Now it was time to give an offering to The Beggar King, the mysterious and shadowy spirit that inhabits many cities and towns. He is the patron of the homeless.
Prof looked around the walkway where we were sitting, gestured, and said, “On that bench over yonder, it’s The Beggar King.”
Sitting there was an old black guy with very long hair, and scruffy and dishevelled in appearance.
“You need to give him money,” Prof told RedJack. “A tenner should do it.”
RedJack walked over to the guy and asked him if he was homeless. The guy, with evident irritation, said “no.”
So RedJack returned to where Prof and I were sitting, and said, “Maybe he isn’t The Beggar King, maybe we got it wrong?”
With a wave of dismissal, Prof said, “Make no mistake, that guy is The Beggar King, but he’s a tricky character, and this is a test.”
“What we need to do,” I cut in, “is find one of The Beggar King’s minions, a homeless person, and give them the money as an offering.”
With that we walked into the main shopping area of Norwich city centre and looked around for homeless people, of which, like in many towns and cities today, there are many. Yet, surprisingly, at this time, we couldn’t find any. We walked for twenty minutes, and still no homeless.
At that point, RedJack had a personal revelation come to him to do with regaining the almost shamanic power he had during his glory days as a well known internet blogger. As he became animated about the revelation, we turned a corner, and there, at last was a homeless guy.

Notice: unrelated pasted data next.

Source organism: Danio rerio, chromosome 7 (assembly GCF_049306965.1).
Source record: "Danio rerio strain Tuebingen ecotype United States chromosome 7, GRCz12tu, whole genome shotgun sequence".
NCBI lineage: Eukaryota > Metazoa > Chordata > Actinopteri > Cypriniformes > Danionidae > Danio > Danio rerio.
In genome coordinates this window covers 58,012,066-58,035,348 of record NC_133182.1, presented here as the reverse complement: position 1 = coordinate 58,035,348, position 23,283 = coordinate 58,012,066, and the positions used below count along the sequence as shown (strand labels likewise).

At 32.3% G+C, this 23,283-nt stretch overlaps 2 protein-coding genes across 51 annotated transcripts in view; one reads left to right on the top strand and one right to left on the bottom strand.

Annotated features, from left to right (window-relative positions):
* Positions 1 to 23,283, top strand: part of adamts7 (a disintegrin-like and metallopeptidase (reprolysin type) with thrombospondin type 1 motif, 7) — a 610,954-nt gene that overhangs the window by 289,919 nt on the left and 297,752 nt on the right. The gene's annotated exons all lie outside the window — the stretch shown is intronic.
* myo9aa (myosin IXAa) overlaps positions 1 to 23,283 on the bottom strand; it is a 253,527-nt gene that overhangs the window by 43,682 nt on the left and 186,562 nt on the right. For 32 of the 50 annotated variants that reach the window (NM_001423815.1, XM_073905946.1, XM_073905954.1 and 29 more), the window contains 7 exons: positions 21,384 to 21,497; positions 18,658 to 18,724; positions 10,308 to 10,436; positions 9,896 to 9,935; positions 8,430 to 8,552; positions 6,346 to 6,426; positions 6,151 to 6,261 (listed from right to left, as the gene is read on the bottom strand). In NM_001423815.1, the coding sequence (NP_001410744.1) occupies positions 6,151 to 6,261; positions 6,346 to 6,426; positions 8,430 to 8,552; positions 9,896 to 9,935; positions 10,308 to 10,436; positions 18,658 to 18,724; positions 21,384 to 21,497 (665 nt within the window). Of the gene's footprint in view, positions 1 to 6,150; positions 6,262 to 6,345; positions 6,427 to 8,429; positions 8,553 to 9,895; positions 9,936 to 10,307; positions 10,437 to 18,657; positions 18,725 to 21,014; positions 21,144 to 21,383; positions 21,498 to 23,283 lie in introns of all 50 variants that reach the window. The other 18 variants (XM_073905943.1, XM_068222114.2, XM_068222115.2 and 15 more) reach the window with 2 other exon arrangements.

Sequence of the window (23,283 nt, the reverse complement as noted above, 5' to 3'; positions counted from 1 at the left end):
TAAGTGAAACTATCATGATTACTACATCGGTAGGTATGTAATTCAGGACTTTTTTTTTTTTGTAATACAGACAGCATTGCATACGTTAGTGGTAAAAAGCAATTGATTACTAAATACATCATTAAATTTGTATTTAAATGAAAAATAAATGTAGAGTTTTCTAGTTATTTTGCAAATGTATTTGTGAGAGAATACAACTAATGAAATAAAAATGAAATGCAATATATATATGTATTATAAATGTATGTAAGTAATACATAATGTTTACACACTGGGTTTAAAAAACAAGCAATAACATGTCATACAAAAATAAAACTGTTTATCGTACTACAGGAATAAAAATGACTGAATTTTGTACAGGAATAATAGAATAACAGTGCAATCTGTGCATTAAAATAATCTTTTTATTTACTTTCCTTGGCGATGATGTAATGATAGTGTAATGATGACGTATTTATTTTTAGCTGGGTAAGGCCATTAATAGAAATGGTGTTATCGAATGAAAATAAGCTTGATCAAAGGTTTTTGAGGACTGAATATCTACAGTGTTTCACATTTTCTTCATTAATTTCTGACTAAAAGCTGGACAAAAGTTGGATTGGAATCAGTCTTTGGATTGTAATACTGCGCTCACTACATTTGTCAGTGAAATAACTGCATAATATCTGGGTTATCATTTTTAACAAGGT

So RedJack went over to him and said: “I’ve been looking for you. It’s an honour to meet you. Here is my tribute…” He duly gave the homeless guy £10.
With the offering to The Beggar King done, we wandered over to a small park where various events were going on as part of the Norwich and Norfolk Festival. We sat down on a bench and had a general chat as a way of grounding ourselves and dispelling the leftovers of the magickal energy we had generated.
Then it was time to go. But RedJack saw a guy he knew on a pushbike and ushered him over to view a short humorous video he’d created on his phone – the video being part of RedJack bid to regain the success he’d had in the past.
As the two were watching the video, a homeless guy came alongside them both. He had a strange, almost scary look in his eyes, and had long unruly hair and a beard. It was The Beggar King, a slightly different manifestation to the one that was sitting on the bench near the market square, but The Beggar King, nevertheless.
As he shuffled past he looked shiftily at RedJack as if giving grudging blessing to the magickal work we’d done to help bring RedJack back to prominence in the entertainment world.
With that, RedJack, Prof and I, went our separate ways. But RedJack messaged me later that night saying:
“Some people tried to get me to lend them my phone for money. I said no at first then I realised it was a test from the beggar king. I knew that it was about trust – even though these people were scumballs. I took no money and let them have the phone for their drug dealer call. The king wished to make sure I was sincere for his host and that I had really learned my lesson. Scumballs is a bit harsh – street drug people…”
And then a couple of days latter, he said:
“So I went out the following night with this woman I know, and she was very upset about all the homeless people on the streets. I gave the homeless people money and what have you and then we espied the guy who was the beggar king from the following night and she gave him some money out of nowhere. It was more than a coincidence and one that I believe could be rather good…”